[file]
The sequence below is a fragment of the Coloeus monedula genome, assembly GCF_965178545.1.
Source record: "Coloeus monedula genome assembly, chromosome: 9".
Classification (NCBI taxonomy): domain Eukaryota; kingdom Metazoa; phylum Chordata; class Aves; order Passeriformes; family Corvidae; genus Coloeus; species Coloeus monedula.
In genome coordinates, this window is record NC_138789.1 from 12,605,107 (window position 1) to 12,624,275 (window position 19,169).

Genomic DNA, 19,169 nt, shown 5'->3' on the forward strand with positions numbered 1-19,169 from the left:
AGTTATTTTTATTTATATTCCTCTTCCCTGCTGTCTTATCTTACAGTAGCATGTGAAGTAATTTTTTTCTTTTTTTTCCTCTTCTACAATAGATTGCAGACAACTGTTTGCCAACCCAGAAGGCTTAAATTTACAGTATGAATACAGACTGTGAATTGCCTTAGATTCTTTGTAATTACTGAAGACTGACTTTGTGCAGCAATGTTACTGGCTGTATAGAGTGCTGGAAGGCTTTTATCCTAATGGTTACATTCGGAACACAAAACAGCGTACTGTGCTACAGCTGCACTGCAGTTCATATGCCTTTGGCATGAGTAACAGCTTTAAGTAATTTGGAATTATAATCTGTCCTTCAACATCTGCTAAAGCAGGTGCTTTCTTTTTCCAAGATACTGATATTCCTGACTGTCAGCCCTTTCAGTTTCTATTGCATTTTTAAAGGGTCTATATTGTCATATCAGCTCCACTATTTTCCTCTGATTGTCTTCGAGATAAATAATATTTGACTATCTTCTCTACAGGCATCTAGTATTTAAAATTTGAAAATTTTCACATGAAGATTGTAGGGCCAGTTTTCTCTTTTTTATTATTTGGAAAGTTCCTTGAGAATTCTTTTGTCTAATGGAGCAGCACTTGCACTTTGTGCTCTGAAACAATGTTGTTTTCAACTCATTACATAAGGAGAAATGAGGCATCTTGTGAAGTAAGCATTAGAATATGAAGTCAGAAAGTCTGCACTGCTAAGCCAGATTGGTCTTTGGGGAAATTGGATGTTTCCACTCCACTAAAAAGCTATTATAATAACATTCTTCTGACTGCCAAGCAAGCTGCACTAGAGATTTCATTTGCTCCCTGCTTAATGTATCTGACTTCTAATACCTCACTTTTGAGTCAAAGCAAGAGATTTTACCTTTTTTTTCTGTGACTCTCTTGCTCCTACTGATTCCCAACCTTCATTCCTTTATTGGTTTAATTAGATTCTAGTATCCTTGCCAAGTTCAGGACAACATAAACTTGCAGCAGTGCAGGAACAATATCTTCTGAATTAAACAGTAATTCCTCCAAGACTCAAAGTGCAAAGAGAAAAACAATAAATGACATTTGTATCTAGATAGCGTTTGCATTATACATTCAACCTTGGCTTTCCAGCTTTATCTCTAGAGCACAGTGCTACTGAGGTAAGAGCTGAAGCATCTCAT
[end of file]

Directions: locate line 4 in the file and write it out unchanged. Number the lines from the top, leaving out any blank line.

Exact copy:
In genome coordinates, this window is record NC_138789.1 from 12,605,107 (window position 1) to 12,624,275 (window position 19,169).